Sarah Friedrich is a doctoral student from the laboratory of Andre Levchenko, professor of biomedical engineering. Friedrich worked on a platform that could expose cells to both chemical and topographical stimulation at the same time.

Peter Nelson is a rising sophomore working in the lab of Jordan Green, assistant professor of biomedical engineering. Nelson worked developing on a polymer-nanoparticle with the ability to apply hyperthermia (heat) and chemotherapy treatments.

Story by Mary Spiro 

INBT’s international research program sends second team of students to Belgium

Johns Hopkins Institute for NanoBioTechnology supports university students to conduct research in an international setting. Their work, travel and housing expenses are funded through INBT with a National Science Foundation’s International Research Experience for Students (IRES) program and through a partnership with The Inter-University MircroElectronics Centre (IMEC) in Leuven, Belgium.

This summer, two Whiting School of Engineering students, Mike Keung, a master’s student in Chemical and Biomolecular Engineering, and Kayla Culver, a recent bachelor’s graduate in Materials Science and Engineering, spent the summer conducting research at IMEC. Additional Johns Hopkins students will be traveling to Belgium later in the year.

“Students work at IMEC’s world-class microfabrication facility and learn to design, fabricate and test chip-based platforms and integrated microelectronic systems for biomedical applications,” said INBT director Peter Searson, the Joseph R. and Lynn C. Reynolds Professor of Materials Science and Engineering. “The goal of the program is to help students gain a broader, global perspective of science and technology.”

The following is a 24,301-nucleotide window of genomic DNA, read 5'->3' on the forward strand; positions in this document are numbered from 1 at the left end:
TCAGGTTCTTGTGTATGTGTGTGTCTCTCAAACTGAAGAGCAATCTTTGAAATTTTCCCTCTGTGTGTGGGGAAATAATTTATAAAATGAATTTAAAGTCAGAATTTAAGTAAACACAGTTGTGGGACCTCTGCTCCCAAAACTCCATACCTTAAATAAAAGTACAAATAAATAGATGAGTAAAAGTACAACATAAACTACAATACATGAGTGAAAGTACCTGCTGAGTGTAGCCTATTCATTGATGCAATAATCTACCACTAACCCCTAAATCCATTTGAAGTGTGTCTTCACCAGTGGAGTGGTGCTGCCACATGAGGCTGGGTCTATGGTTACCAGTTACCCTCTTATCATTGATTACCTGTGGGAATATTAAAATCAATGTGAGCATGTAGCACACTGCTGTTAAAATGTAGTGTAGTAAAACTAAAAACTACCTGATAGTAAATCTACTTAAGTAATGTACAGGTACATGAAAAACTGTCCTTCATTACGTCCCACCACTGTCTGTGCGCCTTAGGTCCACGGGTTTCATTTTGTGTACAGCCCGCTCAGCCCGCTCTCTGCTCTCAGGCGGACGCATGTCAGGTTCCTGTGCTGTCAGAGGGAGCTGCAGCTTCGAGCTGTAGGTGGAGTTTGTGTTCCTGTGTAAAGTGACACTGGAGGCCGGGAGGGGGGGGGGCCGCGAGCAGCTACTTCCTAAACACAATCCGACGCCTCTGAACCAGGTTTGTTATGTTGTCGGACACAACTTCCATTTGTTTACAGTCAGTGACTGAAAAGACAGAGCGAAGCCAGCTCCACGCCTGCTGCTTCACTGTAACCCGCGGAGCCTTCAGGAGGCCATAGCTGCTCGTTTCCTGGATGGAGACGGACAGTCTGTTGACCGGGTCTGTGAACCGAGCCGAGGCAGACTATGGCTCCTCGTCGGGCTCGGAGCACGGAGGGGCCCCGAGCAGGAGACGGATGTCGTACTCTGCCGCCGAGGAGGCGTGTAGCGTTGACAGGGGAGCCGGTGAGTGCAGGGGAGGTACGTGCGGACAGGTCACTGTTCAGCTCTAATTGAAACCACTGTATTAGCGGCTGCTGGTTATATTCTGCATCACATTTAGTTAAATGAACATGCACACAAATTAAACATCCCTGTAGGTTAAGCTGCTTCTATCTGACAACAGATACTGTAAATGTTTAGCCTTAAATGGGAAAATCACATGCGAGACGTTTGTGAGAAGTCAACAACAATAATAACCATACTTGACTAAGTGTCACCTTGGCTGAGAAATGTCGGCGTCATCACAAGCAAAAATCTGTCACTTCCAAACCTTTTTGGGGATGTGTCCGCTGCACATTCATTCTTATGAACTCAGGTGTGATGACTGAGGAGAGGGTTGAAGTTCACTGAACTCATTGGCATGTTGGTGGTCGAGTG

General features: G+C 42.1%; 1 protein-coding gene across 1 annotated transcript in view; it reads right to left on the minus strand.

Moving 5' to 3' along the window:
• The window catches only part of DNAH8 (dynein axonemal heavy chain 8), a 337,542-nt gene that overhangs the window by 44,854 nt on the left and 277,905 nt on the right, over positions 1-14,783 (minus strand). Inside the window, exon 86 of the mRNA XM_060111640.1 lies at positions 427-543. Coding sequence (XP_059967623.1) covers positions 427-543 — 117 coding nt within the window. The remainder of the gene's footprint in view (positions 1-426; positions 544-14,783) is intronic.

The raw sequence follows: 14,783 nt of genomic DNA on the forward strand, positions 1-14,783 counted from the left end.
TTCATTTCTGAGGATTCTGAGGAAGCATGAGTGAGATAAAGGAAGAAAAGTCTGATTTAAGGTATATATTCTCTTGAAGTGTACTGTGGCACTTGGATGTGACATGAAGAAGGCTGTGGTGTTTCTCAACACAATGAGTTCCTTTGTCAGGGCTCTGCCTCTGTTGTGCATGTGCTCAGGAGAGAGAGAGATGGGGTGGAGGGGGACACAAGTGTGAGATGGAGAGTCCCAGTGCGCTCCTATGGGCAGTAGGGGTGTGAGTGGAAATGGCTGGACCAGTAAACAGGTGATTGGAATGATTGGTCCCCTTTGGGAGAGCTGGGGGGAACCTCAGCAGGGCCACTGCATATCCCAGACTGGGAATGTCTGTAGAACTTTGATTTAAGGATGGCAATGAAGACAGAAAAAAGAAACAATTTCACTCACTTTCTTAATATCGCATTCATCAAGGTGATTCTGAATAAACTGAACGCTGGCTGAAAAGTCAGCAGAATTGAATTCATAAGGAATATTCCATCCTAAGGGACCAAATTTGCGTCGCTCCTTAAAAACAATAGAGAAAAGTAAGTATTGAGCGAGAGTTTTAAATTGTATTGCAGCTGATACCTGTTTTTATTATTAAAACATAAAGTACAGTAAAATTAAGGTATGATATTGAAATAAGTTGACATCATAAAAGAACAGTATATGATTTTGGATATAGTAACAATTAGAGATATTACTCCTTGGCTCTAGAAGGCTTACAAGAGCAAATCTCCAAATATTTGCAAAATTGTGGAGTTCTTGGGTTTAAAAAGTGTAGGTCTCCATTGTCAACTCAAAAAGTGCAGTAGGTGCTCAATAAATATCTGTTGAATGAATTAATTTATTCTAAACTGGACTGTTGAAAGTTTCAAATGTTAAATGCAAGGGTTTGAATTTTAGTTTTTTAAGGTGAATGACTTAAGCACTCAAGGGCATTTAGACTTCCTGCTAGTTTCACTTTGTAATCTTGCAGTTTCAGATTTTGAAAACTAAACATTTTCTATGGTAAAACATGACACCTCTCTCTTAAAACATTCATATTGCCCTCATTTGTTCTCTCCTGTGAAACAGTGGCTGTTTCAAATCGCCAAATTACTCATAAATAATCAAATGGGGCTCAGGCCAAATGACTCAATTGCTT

IMEC performs world-leading research in nano-electronics and nano-technology with a staff of more than 1,750 people, including 550 industrial residents and guest researchers. The research is applied to healthcare, electronics, sustainable energy, and transportation.

Keung and Culver maintained blogs about their experiences in Europe and at IMEC. Keung, who also worked at IMEC last year through the IRES program, has written his blog for two years in a row. The blogs, reflect both the rich educational and cultural experience that the IRES program is intended to provide for participants. For example, both students conducted experiments that will enhance their careers and skill sets, as well as support the research goals of their mentors both at Johns Hopkins and at IMEC. But Keung and Culver also had the opportunity to be immersed in a different culture, travel to nearby cities and countries, and practice collaborating with scientists from around the world.

For more information about INBT IRES program click here.

Clikc on the images below to check out Mike’s and Kayla’s blogs!

 

Mike Keung’s IMEC Blog

Kayla Culver’s IMEC Blog

Story by Mary Spiro